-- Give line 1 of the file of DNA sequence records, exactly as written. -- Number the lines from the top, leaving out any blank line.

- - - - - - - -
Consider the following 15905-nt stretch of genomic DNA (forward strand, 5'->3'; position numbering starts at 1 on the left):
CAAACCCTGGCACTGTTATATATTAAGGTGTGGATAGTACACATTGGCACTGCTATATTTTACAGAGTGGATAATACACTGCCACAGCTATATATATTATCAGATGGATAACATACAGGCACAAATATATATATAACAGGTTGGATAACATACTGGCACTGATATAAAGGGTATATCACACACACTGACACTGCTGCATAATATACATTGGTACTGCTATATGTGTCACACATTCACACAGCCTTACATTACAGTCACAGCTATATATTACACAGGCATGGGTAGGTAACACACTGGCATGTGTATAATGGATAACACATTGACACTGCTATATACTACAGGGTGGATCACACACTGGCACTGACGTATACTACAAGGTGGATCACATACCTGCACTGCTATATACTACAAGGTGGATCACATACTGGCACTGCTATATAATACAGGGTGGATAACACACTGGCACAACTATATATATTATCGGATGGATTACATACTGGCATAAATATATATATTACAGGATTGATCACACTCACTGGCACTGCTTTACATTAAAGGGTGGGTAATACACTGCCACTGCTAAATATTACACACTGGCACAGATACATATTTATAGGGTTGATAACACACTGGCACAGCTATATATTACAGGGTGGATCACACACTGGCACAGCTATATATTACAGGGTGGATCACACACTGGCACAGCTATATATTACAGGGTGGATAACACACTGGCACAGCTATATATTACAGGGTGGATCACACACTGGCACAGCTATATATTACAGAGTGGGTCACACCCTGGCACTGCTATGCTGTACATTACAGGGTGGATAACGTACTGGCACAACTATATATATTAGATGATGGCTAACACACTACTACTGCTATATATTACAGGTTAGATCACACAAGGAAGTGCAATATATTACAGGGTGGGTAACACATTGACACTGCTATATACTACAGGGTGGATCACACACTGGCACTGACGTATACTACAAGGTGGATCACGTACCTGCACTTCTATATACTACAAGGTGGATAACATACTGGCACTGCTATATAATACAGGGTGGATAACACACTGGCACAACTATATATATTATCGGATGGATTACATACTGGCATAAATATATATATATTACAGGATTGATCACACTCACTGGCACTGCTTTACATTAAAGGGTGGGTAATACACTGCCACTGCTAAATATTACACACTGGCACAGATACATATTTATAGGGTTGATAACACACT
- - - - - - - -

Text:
Consider the following 15905-nt stretch of genomic DNA (forward strand, 5'->3'; position numbering starts at 1 on the left):